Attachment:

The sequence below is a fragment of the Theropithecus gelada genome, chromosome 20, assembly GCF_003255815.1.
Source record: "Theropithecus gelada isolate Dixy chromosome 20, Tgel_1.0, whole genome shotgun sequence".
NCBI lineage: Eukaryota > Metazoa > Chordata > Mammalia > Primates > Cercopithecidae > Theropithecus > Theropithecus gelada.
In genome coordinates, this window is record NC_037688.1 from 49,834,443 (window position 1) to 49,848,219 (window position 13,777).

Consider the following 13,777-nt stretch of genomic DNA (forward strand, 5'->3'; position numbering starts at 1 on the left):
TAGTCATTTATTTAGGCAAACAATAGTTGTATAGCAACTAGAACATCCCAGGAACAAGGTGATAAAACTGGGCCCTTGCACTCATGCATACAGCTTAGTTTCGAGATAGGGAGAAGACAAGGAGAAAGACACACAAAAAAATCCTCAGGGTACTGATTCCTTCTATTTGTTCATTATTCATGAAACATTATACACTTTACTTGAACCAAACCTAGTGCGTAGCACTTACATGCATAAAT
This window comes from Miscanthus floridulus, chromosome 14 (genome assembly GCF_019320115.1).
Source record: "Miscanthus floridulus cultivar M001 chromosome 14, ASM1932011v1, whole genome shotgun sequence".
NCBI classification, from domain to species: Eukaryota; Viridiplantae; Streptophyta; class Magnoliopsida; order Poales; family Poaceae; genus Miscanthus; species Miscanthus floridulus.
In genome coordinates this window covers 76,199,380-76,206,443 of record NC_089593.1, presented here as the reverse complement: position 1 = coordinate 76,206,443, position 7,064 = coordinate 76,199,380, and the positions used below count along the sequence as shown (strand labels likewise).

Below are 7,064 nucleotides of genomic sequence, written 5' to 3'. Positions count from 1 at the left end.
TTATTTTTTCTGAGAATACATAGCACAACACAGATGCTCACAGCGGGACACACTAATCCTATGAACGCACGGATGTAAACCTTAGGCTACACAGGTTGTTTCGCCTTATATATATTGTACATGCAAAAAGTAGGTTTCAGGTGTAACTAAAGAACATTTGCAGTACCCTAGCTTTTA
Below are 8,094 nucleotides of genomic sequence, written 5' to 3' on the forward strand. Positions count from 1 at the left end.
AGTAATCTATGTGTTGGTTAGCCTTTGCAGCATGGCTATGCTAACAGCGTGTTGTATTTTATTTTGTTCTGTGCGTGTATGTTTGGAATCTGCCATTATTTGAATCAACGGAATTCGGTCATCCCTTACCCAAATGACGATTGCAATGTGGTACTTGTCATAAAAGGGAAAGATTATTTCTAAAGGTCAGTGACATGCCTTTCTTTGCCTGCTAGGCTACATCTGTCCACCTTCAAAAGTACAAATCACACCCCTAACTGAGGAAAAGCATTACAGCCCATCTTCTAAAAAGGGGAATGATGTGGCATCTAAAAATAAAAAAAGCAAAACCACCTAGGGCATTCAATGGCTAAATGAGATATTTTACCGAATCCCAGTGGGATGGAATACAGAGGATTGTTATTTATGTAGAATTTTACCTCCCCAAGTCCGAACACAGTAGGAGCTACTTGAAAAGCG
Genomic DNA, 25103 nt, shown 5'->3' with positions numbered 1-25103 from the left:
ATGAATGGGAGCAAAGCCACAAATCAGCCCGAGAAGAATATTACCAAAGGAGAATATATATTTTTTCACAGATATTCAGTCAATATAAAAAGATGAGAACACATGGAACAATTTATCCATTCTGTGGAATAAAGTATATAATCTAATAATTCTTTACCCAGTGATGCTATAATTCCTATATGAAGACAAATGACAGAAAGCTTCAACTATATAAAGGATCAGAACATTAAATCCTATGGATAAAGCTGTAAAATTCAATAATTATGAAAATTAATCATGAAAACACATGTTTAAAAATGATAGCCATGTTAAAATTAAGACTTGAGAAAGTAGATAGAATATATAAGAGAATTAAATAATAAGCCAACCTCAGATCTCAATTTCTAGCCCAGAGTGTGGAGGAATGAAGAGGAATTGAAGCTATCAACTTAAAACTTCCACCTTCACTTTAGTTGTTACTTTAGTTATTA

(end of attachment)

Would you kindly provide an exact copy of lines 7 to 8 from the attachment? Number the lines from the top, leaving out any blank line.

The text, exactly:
This window comes from Miscanthus floridulus, chromosome 14 (genome assembly GCF_019320115.1).
Source record: "Miscanthus floridulus cultivar M001 chromosome 14, ASM1932011v1, whole genome shotgun sequence".